NORMAN, Okla. — Oklahoma admitted Thursday that it committed two major rules violations in its men's basketball program as it asked the NCAA for leniency despite its second serious infractions case in five years.
Under NCAA bylaws, a "repeat violator" can face a minimum of having the sport dropped for one or two seasons with no scholarships provided for two seasons.
The school conceded that it qualifies under the description of repeat violator — two major infractions cases within five years in the same sport — but said previous cases show those penalties "are not appropriate in this case."
"This is an isolated incident involving a single member of the coaching staff, who clearly knew his lack of action to prevent or report the violation was not acceptable," the university said.
In the latest case, the school said former assistant coach Oronde Taliaferro broke NCAA rules by failing to report that a player had received an impermissible extra benefit and by lying during the investigation.
Oklahoma asked the NCAA to place the program on two more years of probation, vacate its wins from a 13-18 season in 2009-10, and take away one scholarship, two official visits and 10 in-person recruiting days during the upcoming academic year.
Tar Heels AD resigns, interim coach named: North Carolina is now looking for a new permanent football coach and athletic director.
A day after the school fired Butch Davis amid an NCAA investigation into his program, Dick Baddour said he will step down after 14 years running the 28-sport department. He will stay until the school can hire a replacement.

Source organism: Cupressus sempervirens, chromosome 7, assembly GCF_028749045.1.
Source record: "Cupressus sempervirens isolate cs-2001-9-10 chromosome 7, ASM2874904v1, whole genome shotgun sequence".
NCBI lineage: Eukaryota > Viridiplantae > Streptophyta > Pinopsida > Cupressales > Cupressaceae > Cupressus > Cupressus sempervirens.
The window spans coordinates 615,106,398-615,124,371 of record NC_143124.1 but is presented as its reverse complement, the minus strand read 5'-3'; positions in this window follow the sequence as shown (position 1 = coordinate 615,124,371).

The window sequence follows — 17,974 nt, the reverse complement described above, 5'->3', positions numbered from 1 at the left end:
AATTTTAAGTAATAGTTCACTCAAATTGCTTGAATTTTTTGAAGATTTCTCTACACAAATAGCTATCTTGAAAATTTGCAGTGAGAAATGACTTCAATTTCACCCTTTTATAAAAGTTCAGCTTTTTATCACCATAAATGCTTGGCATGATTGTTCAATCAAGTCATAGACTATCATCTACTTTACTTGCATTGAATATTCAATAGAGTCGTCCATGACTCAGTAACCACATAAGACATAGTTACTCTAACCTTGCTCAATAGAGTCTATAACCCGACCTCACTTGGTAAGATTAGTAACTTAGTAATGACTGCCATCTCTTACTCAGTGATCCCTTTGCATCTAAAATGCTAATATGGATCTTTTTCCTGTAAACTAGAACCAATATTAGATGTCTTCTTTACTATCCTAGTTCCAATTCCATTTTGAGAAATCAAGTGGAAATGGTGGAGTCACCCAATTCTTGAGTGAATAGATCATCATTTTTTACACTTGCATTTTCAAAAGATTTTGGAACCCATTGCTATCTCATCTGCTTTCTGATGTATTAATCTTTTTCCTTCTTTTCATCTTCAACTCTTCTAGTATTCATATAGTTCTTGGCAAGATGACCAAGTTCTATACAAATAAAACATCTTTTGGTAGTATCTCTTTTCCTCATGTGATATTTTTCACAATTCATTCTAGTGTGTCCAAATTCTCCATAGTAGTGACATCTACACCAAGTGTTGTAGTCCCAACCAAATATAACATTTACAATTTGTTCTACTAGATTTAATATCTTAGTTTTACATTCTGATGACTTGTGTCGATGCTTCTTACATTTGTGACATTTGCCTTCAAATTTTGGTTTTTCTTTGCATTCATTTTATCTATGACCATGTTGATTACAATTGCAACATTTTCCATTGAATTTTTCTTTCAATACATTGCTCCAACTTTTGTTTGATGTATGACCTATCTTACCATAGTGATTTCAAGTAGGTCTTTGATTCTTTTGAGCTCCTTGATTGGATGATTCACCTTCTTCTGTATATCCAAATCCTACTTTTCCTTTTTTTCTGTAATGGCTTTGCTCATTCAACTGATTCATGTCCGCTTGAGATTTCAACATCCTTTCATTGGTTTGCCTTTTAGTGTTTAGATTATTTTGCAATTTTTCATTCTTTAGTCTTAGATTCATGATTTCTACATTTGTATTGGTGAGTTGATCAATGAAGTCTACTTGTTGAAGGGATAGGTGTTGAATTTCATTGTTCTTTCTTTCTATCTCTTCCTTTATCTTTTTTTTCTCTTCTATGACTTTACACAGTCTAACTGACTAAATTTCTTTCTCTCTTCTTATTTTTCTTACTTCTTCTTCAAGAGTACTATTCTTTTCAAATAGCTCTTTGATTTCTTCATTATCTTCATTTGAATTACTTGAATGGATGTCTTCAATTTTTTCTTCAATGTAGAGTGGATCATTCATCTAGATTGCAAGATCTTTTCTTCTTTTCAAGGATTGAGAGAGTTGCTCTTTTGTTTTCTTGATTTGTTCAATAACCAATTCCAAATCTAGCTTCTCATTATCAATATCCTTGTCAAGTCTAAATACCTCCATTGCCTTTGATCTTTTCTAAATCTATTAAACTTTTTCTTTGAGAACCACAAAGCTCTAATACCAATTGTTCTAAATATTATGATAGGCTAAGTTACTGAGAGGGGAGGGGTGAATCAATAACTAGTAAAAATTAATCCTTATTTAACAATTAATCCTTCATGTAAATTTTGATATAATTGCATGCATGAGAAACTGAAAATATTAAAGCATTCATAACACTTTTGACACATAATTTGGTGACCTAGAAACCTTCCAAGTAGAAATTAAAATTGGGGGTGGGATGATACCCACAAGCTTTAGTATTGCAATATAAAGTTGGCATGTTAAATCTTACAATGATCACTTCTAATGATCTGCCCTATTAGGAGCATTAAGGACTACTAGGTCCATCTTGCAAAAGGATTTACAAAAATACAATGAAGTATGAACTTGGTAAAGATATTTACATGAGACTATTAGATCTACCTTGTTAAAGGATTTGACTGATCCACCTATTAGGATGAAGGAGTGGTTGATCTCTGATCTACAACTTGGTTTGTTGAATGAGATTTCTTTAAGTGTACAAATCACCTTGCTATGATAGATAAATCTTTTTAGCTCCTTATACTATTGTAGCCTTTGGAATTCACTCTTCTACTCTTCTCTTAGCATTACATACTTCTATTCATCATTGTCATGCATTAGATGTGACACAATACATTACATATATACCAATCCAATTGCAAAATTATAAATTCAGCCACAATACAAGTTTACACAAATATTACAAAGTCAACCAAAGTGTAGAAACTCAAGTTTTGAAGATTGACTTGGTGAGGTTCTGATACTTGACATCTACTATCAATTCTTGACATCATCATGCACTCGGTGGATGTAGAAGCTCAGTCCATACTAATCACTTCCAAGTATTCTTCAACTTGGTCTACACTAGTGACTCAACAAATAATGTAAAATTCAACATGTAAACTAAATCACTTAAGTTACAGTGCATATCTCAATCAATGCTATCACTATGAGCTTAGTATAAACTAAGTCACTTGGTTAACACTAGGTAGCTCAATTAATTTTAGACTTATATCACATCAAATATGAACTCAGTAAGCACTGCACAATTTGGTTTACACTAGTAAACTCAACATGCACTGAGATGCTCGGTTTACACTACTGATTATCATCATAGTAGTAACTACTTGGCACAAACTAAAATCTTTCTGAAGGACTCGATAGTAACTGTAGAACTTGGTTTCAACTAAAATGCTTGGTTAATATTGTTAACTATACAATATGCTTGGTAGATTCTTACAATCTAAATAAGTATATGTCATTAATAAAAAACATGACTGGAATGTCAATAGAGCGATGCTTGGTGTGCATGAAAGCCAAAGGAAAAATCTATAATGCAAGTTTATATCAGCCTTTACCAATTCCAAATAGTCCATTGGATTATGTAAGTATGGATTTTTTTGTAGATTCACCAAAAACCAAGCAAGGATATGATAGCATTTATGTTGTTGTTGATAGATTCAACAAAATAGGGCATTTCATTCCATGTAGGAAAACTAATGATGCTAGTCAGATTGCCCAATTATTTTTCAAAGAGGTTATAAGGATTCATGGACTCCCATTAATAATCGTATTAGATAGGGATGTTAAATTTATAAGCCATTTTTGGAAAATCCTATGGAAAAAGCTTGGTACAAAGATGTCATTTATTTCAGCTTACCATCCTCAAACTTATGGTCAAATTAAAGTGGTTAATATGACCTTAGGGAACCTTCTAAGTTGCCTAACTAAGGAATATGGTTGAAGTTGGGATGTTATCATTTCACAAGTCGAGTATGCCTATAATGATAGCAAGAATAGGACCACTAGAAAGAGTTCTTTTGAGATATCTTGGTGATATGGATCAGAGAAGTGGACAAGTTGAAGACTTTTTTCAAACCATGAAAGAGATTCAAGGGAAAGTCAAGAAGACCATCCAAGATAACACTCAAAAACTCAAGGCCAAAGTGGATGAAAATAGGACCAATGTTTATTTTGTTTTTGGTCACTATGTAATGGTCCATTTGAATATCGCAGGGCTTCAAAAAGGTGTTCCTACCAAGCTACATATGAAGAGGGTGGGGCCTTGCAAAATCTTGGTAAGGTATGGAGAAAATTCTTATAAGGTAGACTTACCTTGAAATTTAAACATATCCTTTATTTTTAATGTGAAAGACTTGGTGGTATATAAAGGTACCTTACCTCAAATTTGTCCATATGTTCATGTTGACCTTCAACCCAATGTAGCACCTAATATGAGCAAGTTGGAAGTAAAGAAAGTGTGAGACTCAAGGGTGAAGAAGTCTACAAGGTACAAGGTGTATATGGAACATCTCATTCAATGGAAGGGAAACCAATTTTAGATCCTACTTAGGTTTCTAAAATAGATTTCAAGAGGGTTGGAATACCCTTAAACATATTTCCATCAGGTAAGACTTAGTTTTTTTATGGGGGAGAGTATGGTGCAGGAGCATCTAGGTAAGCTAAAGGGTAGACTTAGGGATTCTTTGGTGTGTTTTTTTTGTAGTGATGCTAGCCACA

The school promoted defensive coordinator Everett Withers to interim head coach Thursday.
Chancellor Holden Thorp admitted the firing was "terrible" timing as players open practice next week.
School officials announced that Davis, who has four years remaining on his contract, will be paid $2,703,500 as a buyout.
"We recognize that $2.7 million may be what this ends up costing us," Thorp said. "And I've made the decision that even though this is a terrible time, that the athletic program will need to pay whatever it is we need to pay to make this separation happen."
The school is paying Davis, 59, even though his contract states it would not owe him a buyout if NCAA violations that he should have reasonably known about occurred on his watch.
Thorp has said since the fall he was confident Davis didn't know about the violations that resulted in NCAA allegations of nine major violations in June.
Big ten Weathers storm: The Big Ten gathered in Chicago to usher in — and celebrate — a new era in one of college football's most tradition-rich conferences.
The league has a new format, with two divisions and a championship game, and a new powerhouse member in Nebraska to help draw viewers to its already lucrative television network.
No doubt, there were plenty of reasons for Big Ten pride on media day. And one ugly mess at Ohio State is drawing attention from all the good stuff.
The scandal started in December, when the university learned players were trading tattoos for memorabilia and led to the ouster of coach Jim Tressel and the early departure of quarterback Terrelle Pryor.
Michigan State coach and former Ohio State assistant Mark Dantonio, whose relationship with Tressel goes back nearly 30 years, said watching the demise of his former boss was "heart-wrenching."
"To me it's tragic," Dantonio said. "He becomes a tragic hero in my view."